As the Central Bank of Nigeria (CBN) prepares for the launch of its digital currency next quarter, Obinna Chima writes about the expected benefits of the e-Naira as well as the recently selected technical partner for the initiative
Central banks in more than 70 countries are presently studying or at advanced stages of developing their Central Bank Digital Currency (CBDC), which are digital representations of fiat currencies developed and issued by the apex banks.
In line with this, in Nigeria, the Central Bank of Nigeria (CBN) took a major step towards the launch of its own digital currency, commonly known as the e-Naira last week with its formal announcement of its engagement of global fintech company, Bitt Inc. as its technical partner for the project.
To choose the technical partner, the CBN went through a rigorous vendor selection process in line with the Public Procurement Act, conducted by seven departmental directors and a Deputy Governor whereby 15 companies were evaluated. The evaluation was based on the following criteria: technology ownership and control; implementation timeline; efficiency, ease of adoption; support for anti-money laundering and combating the financing of terrorism (AML/CFT); platform security; interoperability; implementation experience.
According to a document seen by THISDAY, from the evaluated 15 companies, Bitt came tops with an average score of 82.3 per cent. The scores for some other bidders were: Bitt- 82.3 per cent; InterStellar – 76.9 per cent; Zimbali- 76.4 per cent; G+D – 76.3 per cent; and EmTech -66.4
InterStellar’s core technology is called STARGATE. Which is blockchain agnostic. Its primary blockchain is the Bantu Blockchain.
Indeed, technological advances in recent years which was further propelled by the COVID-19, have led to a growing number of fast, electronic means of payment available to consumers for everyday transactions.
Essentially, given their source, CBDCs are not decentralised but simply a digital token issued as the territory’s currency, regulated and backed by local monetary reserves, the report by Zerocap stated.
In addition, CBDCs may or may not utilise blockchain technology, depending on the frameworks used to implement the assets into circulation.
The Bank for International Settlement (BIS) noted in a report that there are various design choices for CBDCs, including: access (widely versus restricted); degree of anonymity (ranging from complete to none); operational availability (ranging from current opening hours to 24 hours a day and seven days a week); and interest bearing characteristics (yes or no). Furthermore, it points out that many forms of CBDCs are possible, with different implications for payment systems, monetary policy transmission as well as the structure and stability of the financial system.
Although CBDCs will probably not function precisely like paper notes or bitcoin, they will hold some digital features similar to physical cash. Assets will be easily transferable between entities and carry the same value in third-party wallets or platforms.
These properties also apply to their storage; CBDC users will store the tokens in their digital wallets and use the assets wherever they go. Citizens will most likely need to open an account with their central bank affiliations, but storage options will vary from mobile to desktop, online and offline anywhere on the planet.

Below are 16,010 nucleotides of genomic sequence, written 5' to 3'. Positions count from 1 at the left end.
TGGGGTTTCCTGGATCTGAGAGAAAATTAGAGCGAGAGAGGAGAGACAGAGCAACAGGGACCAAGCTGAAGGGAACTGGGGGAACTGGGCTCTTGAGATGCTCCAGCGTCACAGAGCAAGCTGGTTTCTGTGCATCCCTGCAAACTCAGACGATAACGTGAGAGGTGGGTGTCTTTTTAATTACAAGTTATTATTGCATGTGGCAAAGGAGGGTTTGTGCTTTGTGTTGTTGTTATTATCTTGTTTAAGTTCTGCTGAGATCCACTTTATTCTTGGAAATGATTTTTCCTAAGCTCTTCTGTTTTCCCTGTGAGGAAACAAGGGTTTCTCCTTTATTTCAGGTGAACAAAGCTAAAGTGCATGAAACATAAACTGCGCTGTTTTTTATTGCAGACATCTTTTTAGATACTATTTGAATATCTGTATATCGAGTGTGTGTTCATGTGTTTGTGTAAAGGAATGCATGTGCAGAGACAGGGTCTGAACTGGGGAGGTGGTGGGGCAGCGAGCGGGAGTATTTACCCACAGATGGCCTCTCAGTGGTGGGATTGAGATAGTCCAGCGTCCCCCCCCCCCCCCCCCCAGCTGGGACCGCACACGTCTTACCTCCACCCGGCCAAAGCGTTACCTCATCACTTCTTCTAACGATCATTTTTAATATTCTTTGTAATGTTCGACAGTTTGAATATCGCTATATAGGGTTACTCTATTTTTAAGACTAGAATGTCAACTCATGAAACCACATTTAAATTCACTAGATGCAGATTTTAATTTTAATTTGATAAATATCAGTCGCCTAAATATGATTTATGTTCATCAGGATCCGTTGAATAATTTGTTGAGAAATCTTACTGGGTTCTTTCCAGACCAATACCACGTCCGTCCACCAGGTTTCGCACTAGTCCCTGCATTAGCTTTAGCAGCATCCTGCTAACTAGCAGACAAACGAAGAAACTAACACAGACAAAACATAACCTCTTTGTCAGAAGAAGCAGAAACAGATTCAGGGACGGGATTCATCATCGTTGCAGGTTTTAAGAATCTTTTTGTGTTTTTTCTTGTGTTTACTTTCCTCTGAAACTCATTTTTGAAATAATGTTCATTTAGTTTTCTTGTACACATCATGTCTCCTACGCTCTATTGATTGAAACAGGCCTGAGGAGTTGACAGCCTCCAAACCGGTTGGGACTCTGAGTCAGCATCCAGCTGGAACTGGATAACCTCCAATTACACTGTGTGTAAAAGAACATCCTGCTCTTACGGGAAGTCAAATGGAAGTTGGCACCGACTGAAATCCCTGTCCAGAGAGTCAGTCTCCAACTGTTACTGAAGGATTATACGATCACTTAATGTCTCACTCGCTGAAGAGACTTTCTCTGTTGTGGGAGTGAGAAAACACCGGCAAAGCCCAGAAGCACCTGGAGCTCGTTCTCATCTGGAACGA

With CBDCs, local or international transfers can occur almost instantly and require much lower fees than the traditional system. It will drastically minimise the task of verifying funds or risk-monitoring in each banking platform, since CBDCs are the actual fiat currencies in digital form.
Reducing fees at faster transfer rates will also promote economic growth and benefit lower classes through low payment fees and higher accessibility to funds.
Since CBDCs are issued through central banks and available to use through digital wallets, the unbanked may access and transfer their funds without the need for private bank accounts, which are often not at their disposal.
It will also benefit the underbanked through higher access to financial services with more straightforward frameworks and faster KYC. M-Pesa, a P2P payment platform released in Kenya, is a good example of such inclusion. Released in 2007, M-Pesa promoted easy payments and transactions without the need for private bank accounts. As a result, Kenya`s access to formal finance grew from 14 per cent in 2006, to 83 per cent in 2019.
Also, digital fiat creates more significant obstacles to illegal activities as physical cash allows funds to be hidden and transferred outside of surveilled financial systems.
CBN’s e-Naira Technical Partner
Bitt is a leader in the CBDC industry, with subject matter experts at the intersection of technology and policy. The company deployed its flagship product in regulated, collaborative, multi-stakeholder environments, including a live CBDC in four Caribbean countries, and digital currency deployments in Barbados and Latin America.
THISDAY findings also revealed that the Bitt DCMS for Eastern Caribbean Central Bank was vetted by the International Monetary Fund (IMF) and World Bank.
Also, the deployment in the Caribbean countries was driven by social impact, including financial inclusion, through special features for the unbanked, on/off-ramp through an accessible agency network, and the implementation of zero-cost mobile transactions. The systems has patent-pending offline transaction capabilities, and the ability to integrate with other CBDC networks for cross-currency exchange.
Overstock, which has majority stake in the company, is a more than 20 year old publicly traded company (Nasdaq: OSTK) with over $200M invested in blockchain technology related businesses. Pelion Ventures, a 35+ year old VC firm, manages OSTK investments. In addition, Bitt was the first company to digitise a national currency on a blockchain, thus creating the first synthetic CBDC, with the support of the Central Bank of Barbados Governor and the Minister of Finance.
“That system is still in operation today, and is integrated with the largest bill payment processor in the country and both major telcos.
“The Government of Barbados uses it to collect payments online. mMoney has grown to service thousands of merchants andmany more individuals within Barbados. It is clearly not a closed payment system.
“The main product, the Digital Currency Management System, licenced to CBN is not a closed payment system. The DCMS provides the Suite of applications for the monetary authority, commercial banks, merchants, and consumers (both, banked and unbanked),” a report stated.